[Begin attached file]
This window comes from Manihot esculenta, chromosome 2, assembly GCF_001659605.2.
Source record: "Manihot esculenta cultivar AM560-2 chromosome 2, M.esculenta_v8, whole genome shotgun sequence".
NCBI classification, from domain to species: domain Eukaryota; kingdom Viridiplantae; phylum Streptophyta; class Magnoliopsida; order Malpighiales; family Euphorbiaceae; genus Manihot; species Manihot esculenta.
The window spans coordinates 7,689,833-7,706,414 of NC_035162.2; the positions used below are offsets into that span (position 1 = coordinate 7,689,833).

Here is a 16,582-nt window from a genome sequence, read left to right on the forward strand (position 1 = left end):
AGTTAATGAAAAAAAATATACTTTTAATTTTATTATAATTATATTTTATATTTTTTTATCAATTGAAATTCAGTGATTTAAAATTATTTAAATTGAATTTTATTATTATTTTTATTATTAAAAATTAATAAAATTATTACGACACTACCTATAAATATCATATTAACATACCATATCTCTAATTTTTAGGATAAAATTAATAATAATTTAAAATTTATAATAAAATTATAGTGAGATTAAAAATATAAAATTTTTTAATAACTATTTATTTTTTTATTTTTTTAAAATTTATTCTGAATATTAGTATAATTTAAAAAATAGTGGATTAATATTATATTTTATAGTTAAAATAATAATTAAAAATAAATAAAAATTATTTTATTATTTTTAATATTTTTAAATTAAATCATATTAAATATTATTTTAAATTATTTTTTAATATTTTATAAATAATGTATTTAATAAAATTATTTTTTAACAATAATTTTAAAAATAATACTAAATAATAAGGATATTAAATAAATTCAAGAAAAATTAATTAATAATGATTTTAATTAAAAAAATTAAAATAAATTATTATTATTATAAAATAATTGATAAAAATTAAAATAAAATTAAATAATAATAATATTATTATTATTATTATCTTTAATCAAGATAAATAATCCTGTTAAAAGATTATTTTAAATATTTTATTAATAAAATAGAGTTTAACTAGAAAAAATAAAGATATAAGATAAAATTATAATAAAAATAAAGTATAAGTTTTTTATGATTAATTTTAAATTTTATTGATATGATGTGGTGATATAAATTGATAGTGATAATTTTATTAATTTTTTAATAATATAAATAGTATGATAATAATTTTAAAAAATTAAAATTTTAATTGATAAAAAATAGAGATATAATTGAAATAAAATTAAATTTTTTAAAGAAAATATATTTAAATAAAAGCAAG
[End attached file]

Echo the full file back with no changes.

This window comes from Manihot esculenta, chromosome 2, assembly GCF_001659605.2.
Source record: "Manihot esculenta cultivar AM560-2 chromosome 2, M.esculenta_v8, whole genome shotgun sequence".
NCBI classification, from domain to species: domain Eukaryota; kingdom Viridiplantae; phylum Streptophyta; class Magnoliopsida; order Malpighiales; family Euphorbiaceae; genus Manihot; species Manihot esculenta.
The window spans coordinates 7,689,833-7,706,414 of NC_035162.2; the positions used below are offsets into that span (position 1 = coordinate 7,689,833).

Here is a 16,582-nt window from a genome sequence, read left to right on the forward strand (position 1 = left end):
AGTTAATGAAAAAAAATATACTTTTAATTTTATTATAATTATATTTTATATTTTTTTATCAATTGAAATTCAGTGATTTAAAATTATTTAAATTGAATTTTATTATTATTTTTATTATTAAAAATTAATAAAATTATTACGACACTACCTATAAATATCATATTAACATACCATATCTCTAATTTTTAGGATAAAATTAATAATAATTTAAAATTTATAATAAAATTATAGTGAGATTAAAAATATAAAATTTTTTAATAACTATTTATTTTTTTATTTTTTTAAAATTTATTCTGAATATTAGTATAATTTAAAAAATAGTGGATTAATATTATATTTTATAGTTAAAATAATAATTAAAAATAAATAAAAATTATTTTATTATTTTTAATATTTTTAAATTAAATCATATTAAATATTATTTTAAATTATTTTTTAATATTTTATAAATAATGTATTTAATAAAATTATTTTTTAACAATAATTTTAAAAATAATACTAAATAATAAGGATATTAAATAAATTCAAGAAAAATTAATTAATAATGATTTTAATTAAAAAAATTAAAATAAATTATTATTATTATAAAATAATTGATAAAAATTAAAATAAAATTAAATAATAATAATATTATTATTATTATTATCTTTAATCAAGATAAATAATCCTGTTAAAAGATTATTTTAAATATTTTATTAATAAAATAGAGTTTAACTAGAAAAAATAAAGATATAAGATAAAATTATAATAAAAATAAAGTATAAGTTTTTTATGATTAATTTTAAATTTTATTGATATGATGTGGTGATATAAATTGATAGTGATAATTTTATTAATTTTTTAATAATATAAATAGTATGATAATAATTTTAAAAAATTAAAATTTTAATTGATAAAAAATAGAGATATAATTGAAATAAAATTAAATTTTTTAAAGAAAATATATTTAAATAAAAGCAAG